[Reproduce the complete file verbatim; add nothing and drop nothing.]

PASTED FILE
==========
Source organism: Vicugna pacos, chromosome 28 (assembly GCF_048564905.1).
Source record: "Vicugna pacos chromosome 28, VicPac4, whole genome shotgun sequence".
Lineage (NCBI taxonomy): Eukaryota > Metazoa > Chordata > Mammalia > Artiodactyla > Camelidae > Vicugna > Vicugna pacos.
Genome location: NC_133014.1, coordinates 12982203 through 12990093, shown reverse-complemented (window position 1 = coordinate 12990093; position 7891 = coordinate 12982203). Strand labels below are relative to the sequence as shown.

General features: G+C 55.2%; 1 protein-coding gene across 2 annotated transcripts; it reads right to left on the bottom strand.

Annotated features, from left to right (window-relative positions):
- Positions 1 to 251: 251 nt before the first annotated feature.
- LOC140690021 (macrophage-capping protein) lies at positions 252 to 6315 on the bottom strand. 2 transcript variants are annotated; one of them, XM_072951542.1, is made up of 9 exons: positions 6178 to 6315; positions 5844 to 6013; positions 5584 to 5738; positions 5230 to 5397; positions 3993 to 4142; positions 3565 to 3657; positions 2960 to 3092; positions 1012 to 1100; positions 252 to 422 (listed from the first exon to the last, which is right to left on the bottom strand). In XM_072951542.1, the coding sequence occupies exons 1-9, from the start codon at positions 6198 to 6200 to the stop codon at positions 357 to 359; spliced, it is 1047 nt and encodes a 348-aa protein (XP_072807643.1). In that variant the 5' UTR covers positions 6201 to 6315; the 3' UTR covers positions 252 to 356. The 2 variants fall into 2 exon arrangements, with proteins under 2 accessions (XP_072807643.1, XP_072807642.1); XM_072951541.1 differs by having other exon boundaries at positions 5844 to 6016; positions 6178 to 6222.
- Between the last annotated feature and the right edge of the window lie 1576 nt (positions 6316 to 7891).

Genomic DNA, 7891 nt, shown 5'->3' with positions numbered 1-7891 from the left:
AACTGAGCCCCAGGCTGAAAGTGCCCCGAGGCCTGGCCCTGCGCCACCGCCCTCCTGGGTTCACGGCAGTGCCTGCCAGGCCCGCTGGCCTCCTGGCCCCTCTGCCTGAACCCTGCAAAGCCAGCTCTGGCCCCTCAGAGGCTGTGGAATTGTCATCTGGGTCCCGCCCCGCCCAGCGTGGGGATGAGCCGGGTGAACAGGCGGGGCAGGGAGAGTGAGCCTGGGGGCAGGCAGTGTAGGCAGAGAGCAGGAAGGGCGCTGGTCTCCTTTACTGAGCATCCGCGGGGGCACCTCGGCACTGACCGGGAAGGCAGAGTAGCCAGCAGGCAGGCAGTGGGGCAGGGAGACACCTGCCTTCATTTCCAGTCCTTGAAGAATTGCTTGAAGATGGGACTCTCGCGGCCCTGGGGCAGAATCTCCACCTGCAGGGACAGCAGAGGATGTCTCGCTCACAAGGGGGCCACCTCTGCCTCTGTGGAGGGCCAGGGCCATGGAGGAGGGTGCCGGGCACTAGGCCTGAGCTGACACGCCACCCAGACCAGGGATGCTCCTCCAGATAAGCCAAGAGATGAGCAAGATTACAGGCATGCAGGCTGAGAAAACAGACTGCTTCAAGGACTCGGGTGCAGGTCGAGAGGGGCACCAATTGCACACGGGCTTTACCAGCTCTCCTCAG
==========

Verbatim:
Source organism: Vicugna pacos, chromosome 28 (assembly GCF_048564905.1).
Source record: "Vicugna pacos chromosome 28, VicPac4, whole genome shotgun sequence".
Lineage (NCBI taxonomy): Eukaryota > Metazoa > Chordata > Mammalia > Artiodactyla > Camelidae > Vicugna > Vicugna pacos.
Genome location: NC_133014.1, coordinates 12982203 through 12990093, shown reverse-complemented (window position 1 = coordinate 12990093; position 7891 = coordinate 12982203). Strand labels below are relative to the sequence as shown.

General features: G+C 55.2%; 1 protein-coding gene across 2 annotated transcripts; it reads right to left on the bottom strand.

Annotated features, from left to right (window-relative positions):
- Positions 1 to 251: 251 nt before the first annotated feature.
- LOC140690021 (macrophage-capping protein) lies at positions 252 to 6315 on the bottom strand. 2 transcript variants are annotated; one of them, XM_072951542.1, is made up of 9 exons: positions 6178 to 6315; positions 5844 to 6013; positions 5584 to 5738; positions 5230 to 5397; positions 3993 to 4142; positions 3565 to 3657; positions 2960 to 3092; positions 1012 to 1100; positions 252 to 422 (listed from the first exon to the last, which is right to left on the bottom strand). In XM_072951542.1, the coding sequence occupies exons 1-9, from the start codon at positions 6198 to 6200 to the stop codon at positions 357 to 359; spliced, it is 1047 nt and encodes a 348-aa protein (XP_072807643.1). In that variant the 5' UTR covers positions 6201 to 6315; the 3' UTR covers positions 252 to 356. The 2 variants fall into 2 exon arrangements, with proteins under 2 accessions (XP_072807643.1, XP_072807642.1); XM_072951541.1 differs by having other exon boundaries at positions 5844 to 6016; positions 6178 to 6222.
- Between the last annotated feature and the right edge of the window lie 1576 nt (positions 6316 to 7891).

Genomic DNA, 7891 nt, shown 5'->3' with positions numbered 1-7891 from the left:
AACTGAGCCCCAGGCTGAAAGTGCCCCGAGGCCTGGCCCTGCGCCACCGCCCTCCTGGGTTCACGGCAGTGCCTGCCAGGCCCGCTGGCCTCCTGGCCCCTCTGCCTGAACCCTGCAAAGCCAGCTCTGGCCCCTCAGAGGCTGTGGAATTGTCATCTGGGTCCCGCCCCGCCCAGCGTGGGGATGAGCCGGGTGAACAGGCGGGGCAGGGAGAGTGAGCCTGGGGGCAGGCAGTGTAGGCAGAGAGCAGGAAGGGCGCTGGTCTCCTTTACTGAGCATCCGCGGGGGCACCTCGGCACTGACCGGGAAGGCAGAGTAGCCAGCAGGCAGGCAGTGGGGCAGGGAGACACCTGCCTTCATTTCCAGTCCTTGAAGAATTGCTTGAAGATGGGACTCTCGCGGCCCTGGGGCAGAATCTCCACCTGCAGGGACAGCAGAGGATGTCTCGCTCACAAGGGGGCCACCTCTGCCTCTGTGGAGGGCCAGGGCCATGGAGGAGGGTGCCGGGCACTAGGCCTGAGCTGACACGCCACCCAGACCAGGGATGCTCCTCCAGATAAGCCAAGAGATGAGCAAGATTACAGGCATGCAGGCTGAGAAAACAGACTGCTTCAAGGACTCGGGTGCAGGTCGAGAGGGGCACCAATTGCACACGGGCTTTACCAGCTCTCCTCAG